Harvard’s Massachusetts General Hospital HIV Clinic improved the health of HIV patients by creating an enhanced system of electronic alerts that updated their physicians about their health status.
According to the Annals of Internal Medicine, researchers randomly divided more than 1,000 HIV patients into two groups. For one group, 33 participating health providers received emails every other week in the event of a patient’s virologic failure, of any evidence that he or she was not keeping appointments and of any out of 11 new abnormal lab results. The emails included hyperlinks to lab results, information on appointment histories and records of past alerts. With a few clicks of a mouse, providers could then stage a health intervention: ordering new labs or scheduling an appointment.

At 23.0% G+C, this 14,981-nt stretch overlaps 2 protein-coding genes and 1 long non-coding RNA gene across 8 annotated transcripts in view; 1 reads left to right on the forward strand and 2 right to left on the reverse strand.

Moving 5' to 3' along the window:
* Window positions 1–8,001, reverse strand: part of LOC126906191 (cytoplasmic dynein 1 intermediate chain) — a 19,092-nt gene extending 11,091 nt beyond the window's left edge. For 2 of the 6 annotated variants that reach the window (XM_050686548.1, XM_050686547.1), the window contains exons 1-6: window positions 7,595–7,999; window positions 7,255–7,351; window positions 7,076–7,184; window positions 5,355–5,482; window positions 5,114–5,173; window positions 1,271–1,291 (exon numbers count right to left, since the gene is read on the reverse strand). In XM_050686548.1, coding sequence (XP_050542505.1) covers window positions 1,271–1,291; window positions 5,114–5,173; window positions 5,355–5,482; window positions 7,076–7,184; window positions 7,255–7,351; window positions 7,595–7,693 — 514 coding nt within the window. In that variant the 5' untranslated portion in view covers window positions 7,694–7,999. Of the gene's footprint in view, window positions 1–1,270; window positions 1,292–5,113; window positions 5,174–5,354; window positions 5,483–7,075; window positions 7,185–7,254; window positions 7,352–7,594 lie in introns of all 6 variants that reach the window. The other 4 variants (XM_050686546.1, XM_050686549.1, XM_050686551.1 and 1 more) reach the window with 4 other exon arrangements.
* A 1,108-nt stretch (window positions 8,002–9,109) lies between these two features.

For the control group, providers only received these alerts on the patient’s medical records page, and without the additional information or hyperlinks. Patients in the first group saw a monthly CD4 cell rise of 5.3, compared with 3.2 cells in the control group, and also had lower rates of missed appointments.
Gregory K. Robbins, MD, an infectious disease doctor at Mass General and the study’s principal investigator, says, “I think the study worked mostly because we got patients in on a more regular basis.”
He argues that other clinics, even those without sophisticated e-records, could help prevent losing patients to care if they created a system that alerts the clinic to early warning signs.